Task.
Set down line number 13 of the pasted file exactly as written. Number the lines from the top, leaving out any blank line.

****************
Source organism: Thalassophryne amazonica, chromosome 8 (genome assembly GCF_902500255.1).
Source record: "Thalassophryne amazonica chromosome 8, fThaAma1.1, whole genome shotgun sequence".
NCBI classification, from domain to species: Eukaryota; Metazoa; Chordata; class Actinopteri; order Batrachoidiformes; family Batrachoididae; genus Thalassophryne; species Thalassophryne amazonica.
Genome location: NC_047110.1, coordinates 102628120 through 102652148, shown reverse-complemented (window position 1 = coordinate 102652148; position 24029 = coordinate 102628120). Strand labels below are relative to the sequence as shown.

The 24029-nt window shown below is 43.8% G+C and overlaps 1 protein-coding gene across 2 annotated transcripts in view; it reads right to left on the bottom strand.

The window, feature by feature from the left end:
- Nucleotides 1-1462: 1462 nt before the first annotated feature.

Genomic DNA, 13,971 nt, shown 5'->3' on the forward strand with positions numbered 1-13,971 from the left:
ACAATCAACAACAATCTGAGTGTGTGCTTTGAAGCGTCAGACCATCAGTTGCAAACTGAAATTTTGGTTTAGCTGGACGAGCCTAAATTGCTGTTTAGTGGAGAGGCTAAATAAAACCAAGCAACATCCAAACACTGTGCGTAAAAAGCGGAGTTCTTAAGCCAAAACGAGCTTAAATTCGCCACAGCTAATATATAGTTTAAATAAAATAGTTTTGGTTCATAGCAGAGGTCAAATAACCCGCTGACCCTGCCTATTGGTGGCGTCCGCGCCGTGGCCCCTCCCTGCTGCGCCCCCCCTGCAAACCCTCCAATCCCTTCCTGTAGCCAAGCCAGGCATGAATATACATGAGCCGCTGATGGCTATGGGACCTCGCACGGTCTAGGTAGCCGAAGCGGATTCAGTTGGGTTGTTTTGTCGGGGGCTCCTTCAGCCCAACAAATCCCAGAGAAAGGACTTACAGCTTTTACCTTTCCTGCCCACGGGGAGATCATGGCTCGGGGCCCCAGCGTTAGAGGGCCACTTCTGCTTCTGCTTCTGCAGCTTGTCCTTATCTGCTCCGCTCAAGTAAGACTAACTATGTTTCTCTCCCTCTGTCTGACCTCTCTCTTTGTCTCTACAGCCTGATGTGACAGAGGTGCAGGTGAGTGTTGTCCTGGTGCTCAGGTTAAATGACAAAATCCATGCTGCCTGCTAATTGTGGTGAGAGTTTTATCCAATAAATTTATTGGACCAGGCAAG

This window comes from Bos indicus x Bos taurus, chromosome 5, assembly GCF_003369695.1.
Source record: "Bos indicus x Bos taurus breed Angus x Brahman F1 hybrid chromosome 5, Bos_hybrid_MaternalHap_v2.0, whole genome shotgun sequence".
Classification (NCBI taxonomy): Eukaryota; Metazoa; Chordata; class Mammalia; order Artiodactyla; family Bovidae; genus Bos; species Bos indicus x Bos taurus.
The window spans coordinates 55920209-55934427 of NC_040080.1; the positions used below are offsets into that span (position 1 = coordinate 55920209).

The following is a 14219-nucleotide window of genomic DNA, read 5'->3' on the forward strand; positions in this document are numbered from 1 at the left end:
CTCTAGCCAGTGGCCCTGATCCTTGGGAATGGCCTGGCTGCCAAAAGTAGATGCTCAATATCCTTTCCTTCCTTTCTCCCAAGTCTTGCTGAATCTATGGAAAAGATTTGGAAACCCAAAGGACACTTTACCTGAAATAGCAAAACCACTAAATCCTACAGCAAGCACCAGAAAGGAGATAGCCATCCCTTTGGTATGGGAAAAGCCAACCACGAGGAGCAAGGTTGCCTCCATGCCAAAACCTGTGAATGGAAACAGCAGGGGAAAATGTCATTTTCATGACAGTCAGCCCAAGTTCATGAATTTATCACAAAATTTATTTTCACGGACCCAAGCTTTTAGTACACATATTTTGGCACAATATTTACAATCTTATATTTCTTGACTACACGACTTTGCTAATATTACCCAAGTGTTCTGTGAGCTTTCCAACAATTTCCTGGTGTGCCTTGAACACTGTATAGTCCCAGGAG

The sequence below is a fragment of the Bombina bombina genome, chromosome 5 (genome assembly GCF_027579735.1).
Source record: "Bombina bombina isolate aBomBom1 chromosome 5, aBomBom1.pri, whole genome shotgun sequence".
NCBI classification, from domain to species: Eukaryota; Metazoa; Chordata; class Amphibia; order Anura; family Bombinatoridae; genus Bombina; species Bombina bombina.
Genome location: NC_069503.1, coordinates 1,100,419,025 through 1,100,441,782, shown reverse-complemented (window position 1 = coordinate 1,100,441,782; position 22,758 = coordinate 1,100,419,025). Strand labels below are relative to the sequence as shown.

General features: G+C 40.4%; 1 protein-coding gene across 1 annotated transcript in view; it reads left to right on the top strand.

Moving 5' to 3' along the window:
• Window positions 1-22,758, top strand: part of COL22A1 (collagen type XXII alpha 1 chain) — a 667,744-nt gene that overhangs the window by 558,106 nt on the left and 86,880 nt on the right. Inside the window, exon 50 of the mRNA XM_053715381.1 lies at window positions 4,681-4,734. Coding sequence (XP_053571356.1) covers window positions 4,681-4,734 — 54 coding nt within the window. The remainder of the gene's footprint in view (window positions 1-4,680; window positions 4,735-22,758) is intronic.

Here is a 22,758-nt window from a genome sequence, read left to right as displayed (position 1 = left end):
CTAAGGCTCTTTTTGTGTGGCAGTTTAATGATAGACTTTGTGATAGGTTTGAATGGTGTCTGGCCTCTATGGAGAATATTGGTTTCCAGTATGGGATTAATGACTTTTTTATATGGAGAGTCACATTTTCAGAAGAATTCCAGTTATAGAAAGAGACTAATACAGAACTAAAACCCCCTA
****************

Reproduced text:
The window spans coordinates 55920209-55934427 of NC_040080.1; the positions used below are offsets into that span (position 1 = coordinate 55920209).